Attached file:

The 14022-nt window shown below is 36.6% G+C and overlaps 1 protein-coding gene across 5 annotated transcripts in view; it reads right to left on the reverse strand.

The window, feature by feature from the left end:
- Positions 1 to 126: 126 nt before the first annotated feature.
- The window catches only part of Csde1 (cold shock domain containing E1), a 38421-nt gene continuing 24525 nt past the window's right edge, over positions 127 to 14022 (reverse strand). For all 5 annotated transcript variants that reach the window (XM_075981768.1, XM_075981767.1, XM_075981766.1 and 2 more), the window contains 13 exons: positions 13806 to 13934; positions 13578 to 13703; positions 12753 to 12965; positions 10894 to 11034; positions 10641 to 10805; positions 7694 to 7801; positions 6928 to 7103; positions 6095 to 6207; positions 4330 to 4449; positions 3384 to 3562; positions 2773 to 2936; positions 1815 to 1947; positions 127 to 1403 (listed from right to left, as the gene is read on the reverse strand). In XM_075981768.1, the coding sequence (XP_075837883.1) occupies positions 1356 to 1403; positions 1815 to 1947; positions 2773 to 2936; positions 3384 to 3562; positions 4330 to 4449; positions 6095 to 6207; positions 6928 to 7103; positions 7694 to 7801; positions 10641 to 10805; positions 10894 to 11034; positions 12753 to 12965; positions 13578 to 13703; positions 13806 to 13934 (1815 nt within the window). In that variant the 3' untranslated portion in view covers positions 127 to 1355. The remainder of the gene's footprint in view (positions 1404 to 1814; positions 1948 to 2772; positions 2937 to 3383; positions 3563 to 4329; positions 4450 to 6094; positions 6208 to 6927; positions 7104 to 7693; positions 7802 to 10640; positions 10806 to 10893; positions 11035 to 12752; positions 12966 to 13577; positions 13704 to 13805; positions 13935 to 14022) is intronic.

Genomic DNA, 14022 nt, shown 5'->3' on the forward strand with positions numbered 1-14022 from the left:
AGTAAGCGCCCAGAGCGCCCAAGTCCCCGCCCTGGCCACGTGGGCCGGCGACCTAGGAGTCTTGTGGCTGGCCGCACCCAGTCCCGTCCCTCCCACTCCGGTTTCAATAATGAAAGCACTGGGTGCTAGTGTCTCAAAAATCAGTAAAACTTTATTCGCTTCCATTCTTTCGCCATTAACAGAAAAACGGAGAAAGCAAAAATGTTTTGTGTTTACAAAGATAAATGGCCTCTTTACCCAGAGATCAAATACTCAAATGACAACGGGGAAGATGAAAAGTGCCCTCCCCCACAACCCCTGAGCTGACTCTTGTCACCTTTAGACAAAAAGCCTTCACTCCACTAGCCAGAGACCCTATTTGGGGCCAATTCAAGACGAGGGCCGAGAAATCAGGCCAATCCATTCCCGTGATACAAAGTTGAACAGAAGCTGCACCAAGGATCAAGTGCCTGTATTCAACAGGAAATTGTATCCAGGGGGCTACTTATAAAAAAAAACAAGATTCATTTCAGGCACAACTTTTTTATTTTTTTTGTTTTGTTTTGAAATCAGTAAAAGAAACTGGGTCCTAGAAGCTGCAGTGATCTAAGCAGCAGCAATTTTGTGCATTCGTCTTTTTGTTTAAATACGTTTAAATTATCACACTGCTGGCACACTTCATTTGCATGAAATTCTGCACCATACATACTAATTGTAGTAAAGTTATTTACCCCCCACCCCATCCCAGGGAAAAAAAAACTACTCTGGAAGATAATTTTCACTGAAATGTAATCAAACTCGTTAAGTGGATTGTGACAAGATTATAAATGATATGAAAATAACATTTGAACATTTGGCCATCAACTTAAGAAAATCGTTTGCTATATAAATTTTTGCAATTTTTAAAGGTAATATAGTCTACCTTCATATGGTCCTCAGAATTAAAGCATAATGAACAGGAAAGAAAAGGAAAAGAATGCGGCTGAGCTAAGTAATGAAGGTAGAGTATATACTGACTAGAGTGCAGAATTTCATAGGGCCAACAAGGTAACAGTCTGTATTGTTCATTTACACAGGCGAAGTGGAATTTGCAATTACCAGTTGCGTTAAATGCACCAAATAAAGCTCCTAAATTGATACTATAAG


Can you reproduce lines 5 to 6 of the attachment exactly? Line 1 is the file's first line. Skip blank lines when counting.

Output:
Genomic DNA, 14022 nt, shown 5'->3' on the forward strand with positions numbered 1-14022 from the left:
AGTAAGCGCCCAGAGCGCCCAAGTCCCCGCCCTGGCCACGTGGGCCGGCGACCTAGGAGTCTTGTGGCTGGCCGCACCCAGTCCCGTCCCTCCCACTCCGGTTTCAATAATGAAAGCACTGGGTGCTAGTGTCTCAAAAATCAGTAAAACTTTATTCGCTTCCATTCTTTCGCCATTAACAGAAAAACGGAGAAAGCAAAAATGTTTTGTGTTTACAAAGATAAATGGCCTCTTTACCCAGAGATCAAATACTCAAATGACAACGGGGAAGATGAAAAGTGCCCTCCCCCACAACCCCTGAGCTGACTCTTGTCACCTTTAGACAAAAAGCCTTCACTCCACTAGCCAGAGACCCTATTTGGGGCCAATTCAAGACGAGGGCCGAGAAATCAGGCCAATCCATTCCCGTGATACAAAGTTGAACAGAAGCTGCACCAAGGATCAAGTGCCTGTATTCAACAGGAAATTGTATCCAGGGGGCTACTTATAAAAAAAAACAAGATTCATTTCAGGCACAACTTTTTTATTTTTTTTGTTTTGTTTTGAAATCAGTAAAAGAAACTGGGTCCTAGAAGCTGCAGTGATCTAAGCAGCAGCAATTTTGTGCATTCGTCTTTTTGTTTAAATACGTTTAAATTATCACACTGCTGGCACACTTCATTTGCATGAAATTCTGCACCATACATACTAATTGTAGTAAAGTTATTTACCCCCCACCCCATCCCAGGGAAAAAAAAACTACTCTGGAAGATAATTTTCACTGAAATGTAATCAAACTCGTTAAGTGGATTGTGACAAGATTATAAATGATATGAAAATAACATTTGAACATTTGGCCATCAACTTAAGAAAATCGTTTGCTATATAAATTTTTGCAATTTTTAAAGGTAATATAGTCTACCTTCATATGGTCCTCAGAATTAAAGCATAATGAACAGGAAAGAAAAGGAAAAGAATGCGGCTGAGCTAAGTAATGAAGGTAGAGTATATACTGACTAGAGTGCAGAATTTCATAGGGCCAACAAGGTAACAGTCTGTATTGTTCATTTACACAGGCGAAGTGGAATTTGCAATTACCAGTTGCGTTAAATGCACCAAATAAAGCTCCTAAATTGATACTATAAG